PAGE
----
"The U.S. stainless market is seeing a V-shaped recovery," Moll said, adding that higher stainless consumption in the fabrication market and the use of stainless in new applications led to the growth spurt. All regions will slow in 2012, he said, with consumption in the Americas now projected to grow 4 percent—about 140,000 additional tonnes of stainless—this year, while Chinese growth will be around 5 percent vs. 8 percent last year.

But Brazil’s Vale SA sees demand for nickel improving in 2012 on the back of better sentiment in the stainless steel market. "After some slowing in the fourth quarter of 2011, the demand for stainless steel is improving again as we enter 2012, with orders increasing in the Americas and Europe," the Rio de Janeiro-based company said in an earnings report.

Nickel prices this year will depend on the pace of global project ramp-ups and the level of Chinese nickel pig iron production, Vale said, although the company sees the downside supported at $17,000 per tonne ($7.71 per pound) due to production costs for nickel pig iron in China.

Vale shipped 252,000 tonnes of nickel last year—its highest level since 2008—at an average price of $22,680 per tonne ($10.29 per pound), generating revenue of $5.72 billion. Production totaled 242,000 tonnes in 2011, a 35.1-percent increase from the previous year, with the company’s Canadian operations showing strong growth—a 64-percent jump to 154,000 tonnes—after being hampered by strikes in 2010.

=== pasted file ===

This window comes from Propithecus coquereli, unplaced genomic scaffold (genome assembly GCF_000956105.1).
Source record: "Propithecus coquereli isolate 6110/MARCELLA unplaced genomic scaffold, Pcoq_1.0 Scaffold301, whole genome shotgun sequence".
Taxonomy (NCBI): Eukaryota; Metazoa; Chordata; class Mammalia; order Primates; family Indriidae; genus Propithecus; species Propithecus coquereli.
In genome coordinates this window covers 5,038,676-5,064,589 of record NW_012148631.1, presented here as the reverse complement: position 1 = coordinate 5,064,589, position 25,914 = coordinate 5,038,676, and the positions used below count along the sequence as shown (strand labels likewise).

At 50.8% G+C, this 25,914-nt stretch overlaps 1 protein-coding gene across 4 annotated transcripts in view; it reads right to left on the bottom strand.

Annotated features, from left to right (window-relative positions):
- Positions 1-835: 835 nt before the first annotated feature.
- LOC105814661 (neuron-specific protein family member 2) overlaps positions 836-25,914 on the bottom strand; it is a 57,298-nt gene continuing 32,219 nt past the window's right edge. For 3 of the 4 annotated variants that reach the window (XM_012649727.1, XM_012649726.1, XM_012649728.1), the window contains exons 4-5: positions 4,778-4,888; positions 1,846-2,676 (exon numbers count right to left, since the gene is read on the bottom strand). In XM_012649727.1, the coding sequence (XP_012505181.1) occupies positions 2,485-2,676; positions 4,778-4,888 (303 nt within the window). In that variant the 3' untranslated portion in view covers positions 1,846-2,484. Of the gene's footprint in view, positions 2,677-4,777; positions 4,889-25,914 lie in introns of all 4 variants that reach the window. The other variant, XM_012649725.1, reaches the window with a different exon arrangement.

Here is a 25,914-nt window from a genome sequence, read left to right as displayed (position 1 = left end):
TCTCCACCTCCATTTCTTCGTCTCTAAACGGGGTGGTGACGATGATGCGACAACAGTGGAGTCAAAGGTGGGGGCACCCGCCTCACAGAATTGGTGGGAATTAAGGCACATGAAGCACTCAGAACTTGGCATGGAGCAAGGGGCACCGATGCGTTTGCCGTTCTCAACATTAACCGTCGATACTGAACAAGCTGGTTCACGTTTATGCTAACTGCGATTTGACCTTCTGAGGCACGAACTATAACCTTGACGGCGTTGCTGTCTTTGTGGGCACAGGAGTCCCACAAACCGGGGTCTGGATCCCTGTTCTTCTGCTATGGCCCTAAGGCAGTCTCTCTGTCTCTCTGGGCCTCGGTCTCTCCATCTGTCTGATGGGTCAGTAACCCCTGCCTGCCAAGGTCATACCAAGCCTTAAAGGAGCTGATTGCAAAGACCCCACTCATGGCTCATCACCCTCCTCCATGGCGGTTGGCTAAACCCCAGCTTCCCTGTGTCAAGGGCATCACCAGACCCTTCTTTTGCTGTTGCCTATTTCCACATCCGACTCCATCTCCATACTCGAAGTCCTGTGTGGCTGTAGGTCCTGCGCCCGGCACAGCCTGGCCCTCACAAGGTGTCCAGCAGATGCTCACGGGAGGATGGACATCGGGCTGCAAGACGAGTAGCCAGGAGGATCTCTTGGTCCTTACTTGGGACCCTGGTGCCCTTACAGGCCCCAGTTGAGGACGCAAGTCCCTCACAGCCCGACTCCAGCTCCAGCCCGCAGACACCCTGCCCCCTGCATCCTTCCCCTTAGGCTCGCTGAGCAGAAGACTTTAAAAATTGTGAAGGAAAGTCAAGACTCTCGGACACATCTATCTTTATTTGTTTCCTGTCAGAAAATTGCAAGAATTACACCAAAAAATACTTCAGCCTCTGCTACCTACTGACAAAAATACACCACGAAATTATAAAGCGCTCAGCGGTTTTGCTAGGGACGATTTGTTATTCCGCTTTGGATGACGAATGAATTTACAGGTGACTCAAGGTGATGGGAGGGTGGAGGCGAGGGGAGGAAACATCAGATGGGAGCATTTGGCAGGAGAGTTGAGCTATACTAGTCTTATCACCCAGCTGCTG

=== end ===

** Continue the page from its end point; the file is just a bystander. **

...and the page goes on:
Prices for bellwether 304-grade cold-rolled stainless were roughly on par in Europe and the Americas last year, with Chinese producers about 25 cents per pound lower, a smaller margin than seen previously. "This is a level where it is still attractive for the Chinese mills to deliver to the U.S. market, but just about," Moll said.

China’s share of flat-rolled shipments to the North American market decreased to 17 percent last year from 20 percent in 2010, even as producers there continue to dominate global output, with seven of the 20 largest producers of flat-rolled stainless based in China, according to Moll. Only two American producers were in the top 20, and none was in the top 10. Stainless consumption in Brazil, Russia, India and China exceeded that of the rest of the world for the first time last year, he added.

The catering and appliance segment was the biggest global consumer of stainless in 2011, accounting for about 38 percent of the world market, while in the United States the transportation sector made up the biggest share at 26 percent, Moll said.

Digging deeper into the numbers does reveal a longer trend upward. World stainless steel output rose by 3.3 percent in 2011 as a strong fourth quarter compensated for some destocking in the third quarter, the International Stainless Steel Forum (ISSF) said in late March.

World production reached a record 32.1 million tonnes last year, the ISSF said. "China has remained the driving force in stainless steel production, with growth of 11.9 percent in 2011. The country produced 12.6 million tonnes of stainless during the year" compared with 11.3 million tonnes in 2010. Excluding China, however, production in Asia fell by 2.7 percent to 8.8 million tonnes last year from 9 million tonnes in 2010. Stainless production in Western Europe and Africa totaled 7.9 million tonnes in 2011, unchanged from the previous year, while the Americas produced 2.5 million tonnes, down from 2.6 million tonnes in the same comparison.